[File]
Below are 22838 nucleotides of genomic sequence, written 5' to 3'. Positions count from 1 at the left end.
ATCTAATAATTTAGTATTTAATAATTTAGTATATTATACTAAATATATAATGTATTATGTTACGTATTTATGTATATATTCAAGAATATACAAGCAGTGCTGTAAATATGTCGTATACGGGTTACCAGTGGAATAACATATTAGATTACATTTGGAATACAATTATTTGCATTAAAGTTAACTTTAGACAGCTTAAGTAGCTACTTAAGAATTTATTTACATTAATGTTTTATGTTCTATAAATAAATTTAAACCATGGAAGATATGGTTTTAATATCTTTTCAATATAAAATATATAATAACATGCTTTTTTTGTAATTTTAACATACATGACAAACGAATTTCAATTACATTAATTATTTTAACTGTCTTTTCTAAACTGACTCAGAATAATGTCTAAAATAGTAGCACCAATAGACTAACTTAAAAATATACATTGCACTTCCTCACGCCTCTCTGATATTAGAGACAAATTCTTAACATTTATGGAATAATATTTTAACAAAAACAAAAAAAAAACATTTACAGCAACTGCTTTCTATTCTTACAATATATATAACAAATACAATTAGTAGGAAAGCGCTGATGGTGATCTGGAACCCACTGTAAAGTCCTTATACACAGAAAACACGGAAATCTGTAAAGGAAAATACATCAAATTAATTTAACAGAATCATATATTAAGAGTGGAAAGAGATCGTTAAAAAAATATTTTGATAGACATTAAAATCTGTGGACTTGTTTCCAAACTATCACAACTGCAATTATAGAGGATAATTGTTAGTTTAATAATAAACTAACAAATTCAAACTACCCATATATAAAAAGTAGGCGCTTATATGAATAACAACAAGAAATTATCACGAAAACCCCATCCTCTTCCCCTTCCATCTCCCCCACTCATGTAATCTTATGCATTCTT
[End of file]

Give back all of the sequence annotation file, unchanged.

Below are 22838 nucleotides of genomic sequence, written 5' to 3'. Positions count from 1 at the left end.
ATCTAATAATTTAGTATTTAATAATTTAGTATATTATACTAAATATATAATGTATTATGTTACGTATTTATGTATATATTCAAGAATATACAAGCAGTGCTGTAAATATGTCGTATACGGGTTACCAGTGGAATAACATATTAGATTACATTTGGAATACAATTATTTGCATTAAAGTTAACTTTAGACAGCTTAAGTAGCTACTTAAGAATTTATTTACATTAATGTTTTATGTTCTATAAATAAATTTAAACCATGGAAGATATGGTTTTAATATCTTTTCAATATAAAATATATAATAACATGCTTTTTTTGTAATTTTAACATACATGACAAACGAATTTCAATTACATTAATTATTTTAACTGTCTTTTCTAAACTGACTCAGAATAATGTCTAAAATAGTAGCACCAATAGACTAACTTAAAAATATACATTGCACTTCCTCACGCCTCTCTGATATTAGAGACAAATTCTTAACATTTATGGAATAATATTTTAACAAAAACAAAAAAAAAACATTTACAGCAACTGCTTTCTATTCTTACAATATATATAACAAATACAATTAGTAGGAAAGCGCTGATGGTGATCTGGAACCCACTGTAAAGTCCTTATACACAGAAAACACGGAAATCTGTAAAGGAAAATACATCAAATTAATTTAACAGAATCATATATTAAGAGTGGAAAGAGATCGTTAAAAAAATATTTTGATAGACATTAAAATCTGTGGACTTGTTTCCAAACTATCACAACTGCAATTATAGAGGATAATTGTTAGTTTAATAATAAACTAACAAATTCAAACTACCCATATATAAAAAGTAGGCGCTTATATGAATAACAACAAGAAATTATCACGAAAACCCCATCCTCTTCCCCTTCCATCTCCCCCACTCATGTAATCTTATGCATTCTT